Such people ask few questions, want specific answers and easily lose their temper. Students beware – they don’t like guesswork. They may be very rude at times.

Solution: These examiners give students the jitters; it’s not easy to tackle them. The best way out is – behave equally apathetic, answer to the point and don’t try arguing. They really don’t care how well you are dressed and sometimes may not even look at your face. Remember – they are the no-nonsense type. Don’t try cracking fattas.

6. Fluctuating Hydrocoeles:
These don’t fit into any of the above categories and their behaviour keeps ‘fluctuating’. They are often affected by mood swings and personal issues such as domestic fights, husband-beating, kitty parties, loudmouthed mother-in-law, chokra-chokri lafdas, society water issues, fights with local bhajjiwala, etc.

They may behave whimsical at times and poor students may be left bewildered. Often they appear very irritated.

Solution: It depends on the mood of the examiner. Find out from students who have already faced the music. Be ready with all your armament and go for the kill.

P.S.: Once you have followed all the advice, mentally prepare yourself – there are strong chances that you have flunked. Then go watch a Himesh Reshammiya movie. Cheers!

Thursday, November 29, 2007



I bet you have had enough of updates on various health problems and epidemics (if not then refer to K. Park, textbook of Preventive and Social Medicine). Now hear this one – there’s an outbreak of a new disease that’s called ‘desperation’. With massive number of people already affected, the incidence of this disease is constantly on the rise. Fortunately, it’s not as fatal as the aforesaid; nonetheless it’s very ‘invigorating’.

Although the bug responsible for the disease has not been discovered yet, there is a lot of information about the disease per se (courtesy: me). Maybe it’s a part of generalised thickening process that occurs in people who are thick-skinned and/or thick-skulled.

Let’s see the various types of desperation (again, courtesy: me):
Sensory: Here the ‘despo’ is the one who has an abnormal attitude that is limited to him/her and does not affect anyone else in general. It further subdivided into:

  • Wannabe: a person who wants to be or be like someone else or to attain some status or condition (basically - a fathead)

  • Show-off: The more benign variety; one who brags, a swagger, to make a spectacle of oneself, etc (a spout)
Motor: The desperation of the person affects other people around him as well. It can be either:

  • Despot: anyone in charge who acts like a tyrant, tries to force something upon someone, etc

  • Wannabe despo: Such a person has a serious personality disorder; is a combination of wannabe and despot type

There are some more kinds of desperate people who do not strictly fit into any one of these categories. If you are that desperate, you can go ahead classifying them.

It’s not very difficult to study this disease and it just took me one day to be able to systematise it into various subtypes. A desperate person can be easily identified by anyone; some observational skills are all that is required. Such a person appears very flustered, a bit agitated and a tad impulsive. He seems to be in extreme pain and misery – like a person with a full rectum but has no place to go and shit. He seems to be very interested in other peoples’ matters – as if he represents the next generation swanky peeping tom.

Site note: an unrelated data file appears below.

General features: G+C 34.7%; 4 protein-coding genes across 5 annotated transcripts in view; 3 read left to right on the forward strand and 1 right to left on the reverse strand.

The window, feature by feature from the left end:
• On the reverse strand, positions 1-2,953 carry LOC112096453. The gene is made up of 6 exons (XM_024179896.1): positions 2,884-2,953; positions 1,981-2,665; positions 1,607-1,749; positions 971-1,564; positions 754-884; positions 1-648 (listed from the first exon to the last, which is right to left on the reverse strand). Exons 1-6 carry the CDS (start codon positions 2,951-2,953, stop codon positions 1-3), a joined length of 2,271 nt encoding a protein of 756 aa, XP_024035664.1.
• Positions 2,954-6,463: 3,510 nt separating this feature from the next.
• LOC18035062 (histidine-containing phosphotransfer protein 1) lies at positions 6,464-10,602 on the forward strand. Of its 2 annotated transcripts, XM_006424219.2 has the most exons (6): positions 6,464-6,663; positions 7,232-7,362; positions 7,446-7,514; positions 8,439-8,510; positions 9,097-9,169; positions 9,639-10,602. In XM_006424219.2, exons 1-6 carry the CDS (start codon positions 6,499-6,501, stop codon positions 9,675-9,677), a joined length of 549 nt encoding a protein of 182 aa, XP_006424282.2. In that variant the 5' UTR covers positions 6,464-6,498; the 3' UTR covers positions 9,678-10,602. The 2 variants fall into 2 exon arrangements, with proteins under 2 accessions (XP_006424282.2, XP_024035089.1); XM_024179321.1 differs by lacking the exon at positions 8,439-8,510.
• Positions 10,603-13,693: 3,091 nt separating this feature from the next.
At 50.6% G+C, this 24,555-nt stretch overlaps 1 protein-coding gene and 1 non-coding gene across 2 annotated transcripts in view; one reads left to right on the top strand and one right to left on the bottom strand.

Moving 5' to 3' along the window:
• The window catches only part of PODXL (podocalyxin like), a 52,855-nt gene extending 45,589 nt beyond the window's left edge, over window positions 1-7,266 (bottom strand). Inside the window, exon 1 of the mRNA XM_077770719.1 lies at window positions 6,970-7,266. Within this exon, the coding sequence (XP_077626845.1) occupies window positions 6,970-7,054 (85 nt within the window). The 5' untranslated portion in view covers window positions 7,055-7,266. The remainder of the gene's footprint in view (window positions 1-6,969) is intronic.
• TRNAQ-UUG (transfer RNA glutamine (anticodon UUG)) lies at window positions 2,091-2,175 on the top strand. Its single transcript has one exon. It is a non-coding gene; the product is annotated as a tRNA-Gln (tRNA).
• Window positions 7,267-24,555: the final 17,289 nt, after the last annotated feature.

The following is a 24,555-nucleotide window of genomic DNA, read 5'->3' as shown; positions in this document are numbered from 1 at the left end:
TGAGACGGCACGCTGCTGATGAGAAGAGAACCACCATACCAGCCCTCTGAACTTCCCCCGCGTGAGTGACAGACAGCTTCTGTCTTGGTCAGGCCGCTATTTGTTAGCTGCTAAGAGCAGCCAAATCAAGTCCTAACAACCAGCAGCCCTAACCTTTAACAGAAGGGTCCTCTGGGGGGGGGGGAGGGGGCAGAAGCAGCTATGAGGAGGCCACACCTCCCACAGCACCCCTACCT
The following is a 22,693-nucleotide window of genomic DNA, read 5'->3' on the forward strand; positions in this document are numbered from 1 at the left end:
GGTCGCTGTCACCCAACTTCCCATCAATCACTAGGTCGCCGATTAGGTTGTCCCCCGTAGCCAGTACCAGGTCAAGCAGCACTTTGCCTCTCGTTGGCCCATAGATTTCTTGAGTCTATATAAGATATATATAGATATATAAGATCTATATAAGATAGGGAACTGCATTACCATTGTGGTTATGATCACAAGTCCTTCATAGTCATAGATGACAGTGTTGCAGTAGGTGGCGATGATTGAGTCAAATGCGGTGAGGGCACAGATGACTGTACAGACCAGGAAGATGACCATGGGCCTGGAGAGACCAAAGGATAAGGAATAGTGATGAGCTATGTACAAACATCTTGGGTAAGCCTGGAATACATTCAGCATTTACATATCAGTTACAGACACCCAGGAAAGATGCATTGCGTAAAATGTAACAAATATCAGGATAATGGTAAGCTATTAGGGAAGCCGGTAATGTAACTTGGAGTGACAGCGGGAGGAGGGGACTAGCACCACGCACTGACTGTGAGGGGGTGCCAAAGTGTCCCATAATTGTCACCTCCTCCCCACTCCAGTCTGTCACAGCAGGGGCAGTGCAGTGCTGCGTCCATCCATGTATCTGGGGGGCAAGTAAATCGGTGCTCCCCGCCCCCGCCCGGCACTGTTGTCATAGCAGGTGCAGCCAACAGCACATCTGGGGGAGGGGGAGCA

As I reached a railway station, I met many people desperate to get in the train; I also met some others who were desperately trying to get out of the train as it reached Bandra. What was really fascinating about my journey was the determination of some people to read the newspaper in such a crowded train.

Even I decided to join in (remember – if you can’t beat them, join them) and thus began reading a newspaper. I read about some politicians, who were desperately trying to win some random elections (including some army men from other countries); some businessmen who were trying hard to survive in a rat race – their name should figure in the ‘Worlds Richest’ list (some Indians who hate being called one – still we idolise them); some people are so desperate that they end up with rapes and murders (now this list is countless); some people are busy passing irrelevant laws completely ignoring the more important issues that plague our country (read: Desper-adoss and Despe-rjuns – if you are aware of the latest reservation and medical education issues).

There are students who can go to any extent to get as many marks as possible in an exam; there are others who desperately try to show as if they are not bothered about their results. While there are people who are desperate to look stylish and ‘sexy’ (just walk down the street – you’ll come across hundreds of wannabe babes and hunks), there are others who desperately tag along such people (I bet you have read recent make-ups and break-ups of Bollywood actors). There are people who desperately try losing weight (need I mention who?), whereas some starve to death out of sheer desperation (they have no money to buy food!). There are despos busy comparing non-specific stuff, writing reviews about random things and competing with others (imagine: people actually had the time to participate in polls comparing OSO and Saawariya). How can you miss out on people who have gone into depression just because Harshit has not been selected as the ‘Voice of India (some undiluted bullshit)?’